G. Naturalism & Normativity > New to JB Library: James Maffie's Ethnoepistemological Critique of Veritism

Critics of veritism have advanced several arguments. Thomas Kelly argues against the adequacy of the instrumentalist conception of epistemic normativity it is associated with in Alvin Goldman's account. Pragmatists remind us that our interest is in interesting truths, and that having true beliefs and avoiding false ones are not synonymous goals, issuing always into the same epistemic advice. And responsibilists, of course, have typically argued against the epistemic value monism, or monistic epistemological axiology it presupposes (Goldman & Olsson are explicit that the defense of veritism is a version of, and therefore requires a more general defense of epistemic value monism).

New JBer Jim Maffie offers a different critique of veritism in two papers now included in JB Library. Both derive from the comparative approach of "Ethnoepistemology." In his "Why Care about Nezahualcoyotl?:
Veritism and Nahua Philosophy," Maffie writes that "In keeping with his naturalistic approach to epistemology, Goldman advances veritism as an a posteriori thesis about human epistemic practices." Maffie's criticism is focused around this point, as "In what follows I assess the a posteriori plausibility of veritism against the philosophical contributions of the Nahuatl-speaking peoples of Mexico at the time of the Conquest" (1521). Through comparison of epistemic practices, Maffie exposes what he then argues that veritism employs as universals what ethnoepistemology reveals as culturally-specific, 'thick' conceptions of truth (a semantic conception), knowledge (theoretical not practical; knowing 'that' not 'knowing how,' etc., etc., and of epistemology itself (the proper concerns of epistemology & the 'epistemology is the theory of knowledge' claim, as found in other ardent veritists like Marian David in his exchange with Kvanvig in the Contemporary Debates in Epistemology (2005) collection from Blackwell.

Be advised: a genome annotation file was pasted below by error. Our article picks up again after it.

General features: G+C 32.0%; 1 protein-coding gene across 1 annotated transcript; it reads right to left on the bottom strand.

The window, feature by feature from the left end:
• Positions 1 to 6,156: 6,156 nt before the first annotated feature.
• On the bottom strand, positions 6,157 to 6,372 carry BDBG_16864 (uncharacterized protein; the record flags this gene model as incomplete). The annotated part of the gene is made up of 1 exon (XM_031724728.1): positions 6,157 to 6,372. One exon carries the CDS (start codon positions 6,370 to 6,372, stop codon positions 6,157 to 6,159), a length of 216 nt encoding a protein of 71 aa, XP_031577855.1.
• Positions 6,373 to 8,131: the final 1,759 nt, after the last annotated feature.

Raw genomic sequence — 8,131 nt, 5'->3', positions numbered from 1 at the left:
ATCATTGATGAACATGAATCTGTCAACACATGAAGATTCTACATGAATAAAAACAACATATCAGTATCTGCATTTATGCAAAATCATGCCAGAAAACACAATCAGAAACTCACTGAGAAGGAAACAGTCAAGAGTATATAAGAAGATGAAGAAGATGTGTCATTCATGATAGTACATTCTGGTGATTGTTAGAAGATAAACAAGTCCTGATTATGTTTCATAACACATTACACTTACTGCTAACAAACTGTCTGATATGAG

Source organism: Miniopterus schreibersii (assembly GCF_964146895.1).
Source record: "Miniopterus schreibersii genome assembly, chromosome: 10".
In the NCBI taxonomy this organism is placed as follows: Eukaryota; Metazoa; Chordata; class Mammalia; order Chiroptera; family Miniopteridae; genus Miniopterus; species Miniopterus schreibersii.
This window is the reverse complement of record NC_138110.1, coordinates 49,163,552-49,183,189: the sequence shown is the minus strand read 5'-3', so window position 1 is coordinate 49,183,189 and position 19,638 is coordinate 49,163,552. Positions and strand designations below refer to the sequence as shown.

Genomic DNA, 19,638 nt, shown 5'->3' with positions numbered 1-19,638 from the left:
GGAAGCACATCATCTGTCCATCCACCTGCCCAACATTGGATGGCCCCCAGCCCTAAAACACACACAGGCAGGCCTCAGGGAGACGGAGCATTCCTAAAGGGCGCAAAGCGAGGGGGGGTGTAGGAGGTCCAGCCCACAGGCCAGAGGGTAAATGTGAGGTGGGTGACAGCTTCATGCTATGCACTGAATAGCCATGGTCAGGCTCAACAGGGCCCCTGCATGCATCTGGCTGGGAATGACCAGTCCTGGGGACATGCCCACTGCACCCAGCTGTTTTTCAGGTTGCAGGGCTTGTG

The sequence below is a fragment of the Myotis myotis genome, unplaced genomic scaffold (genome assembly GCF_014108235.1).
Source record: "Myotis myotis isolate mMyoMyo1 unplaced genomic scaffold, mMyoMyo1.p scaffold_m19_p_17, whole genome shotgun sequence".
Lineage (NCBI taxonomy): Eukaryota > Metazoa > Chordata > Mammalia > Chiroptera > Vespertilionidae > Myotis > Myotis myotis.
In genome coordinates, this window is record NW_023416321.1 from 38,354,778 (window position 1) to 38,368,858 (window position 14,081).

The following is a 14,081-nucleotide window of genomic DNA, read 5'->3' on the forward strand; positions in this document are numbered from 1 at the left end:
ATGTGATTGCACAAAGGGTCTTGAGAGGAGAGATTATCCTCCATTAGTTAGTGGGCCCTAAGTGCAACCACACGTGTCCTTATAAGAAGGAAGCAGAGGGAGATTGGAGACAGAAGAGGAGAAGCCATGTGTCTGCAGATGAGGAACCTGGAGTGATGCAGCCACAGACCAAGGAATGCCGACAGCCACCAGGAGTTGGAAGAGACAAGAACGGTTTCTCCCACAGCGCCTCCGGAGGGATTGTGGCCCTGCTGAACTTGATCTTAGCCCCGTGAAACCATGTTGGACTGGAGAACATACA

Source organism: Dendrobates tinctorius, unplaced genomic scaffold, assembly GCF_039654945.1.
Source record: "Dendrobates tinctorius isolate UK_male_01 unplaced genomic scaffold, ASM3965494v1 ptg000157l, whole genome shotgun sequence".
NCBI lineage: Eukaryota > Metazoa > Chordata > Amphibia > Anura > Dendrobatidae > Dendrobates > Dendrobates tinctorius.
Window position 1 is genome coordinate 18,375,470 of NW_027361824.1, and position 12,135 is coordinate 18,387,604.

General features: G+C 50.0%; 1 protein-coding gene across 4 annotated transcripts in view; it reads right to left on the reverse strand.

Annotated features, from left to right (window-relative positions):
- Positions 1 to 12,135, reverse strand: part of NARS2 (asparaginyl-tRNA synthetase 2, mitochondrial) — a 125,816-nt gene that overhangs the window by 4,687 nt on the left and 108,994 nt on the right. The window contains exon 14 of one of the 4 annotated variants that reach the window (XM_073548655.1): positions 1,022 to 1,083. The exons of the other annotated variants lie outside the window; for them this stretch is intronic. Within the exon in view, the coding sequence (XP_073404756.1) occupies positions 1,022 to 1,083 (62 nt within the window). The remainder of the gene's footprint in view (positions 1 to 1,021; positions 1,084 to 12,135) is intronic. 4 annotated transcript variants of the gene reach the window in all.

One of veritism's faults that Maffie thinks ethnomethodology reveals is that by thickly "defining the practice of epistemology per se in terms of a particular normative level theory about the nature of knowledge [veritists] commit the fallacy of treating a normative level claim as a meta-epistemological level claim." ("Ethnoepistemology") On issues such as these that bear upon the question of what kind of claim, desciptive or normative, veritism should be construed as, Maffie develops the following dilemma for Goldman's veritism:

"My discussion focuses upon the Nahuatl word standardly translated as "truth": neltiliztli. I argue that translating neltiliztli poses the following dilemma for veritism. Either: (a) we translate neltiliztli as "truth" and so attribute a concept of truth to the Nahuas; or (b) we do not translate neltiliztli as "truth" and deny a concept of truth to the Nahua. If (a) then veritism is false. Why? The Nahua did not understand truth semantically in terms of correspondence; they understood truth in terms of well-rootedness-cum-alethia. Truth as well-rootedness-cum-alethia enjoys a better fit with central components of Nahua philosophy including its metaphysics, philosophy of language, epistemology, and underlying problematic. If (b) then veritism is also false. If the Nahua did not have a concept of truth, then they did not have a semantic concept of truth. In either case, veritism is false."

Comments on this or other current critiques of veritism?
August 6, 2007 | Registered CommenterGuy Axtell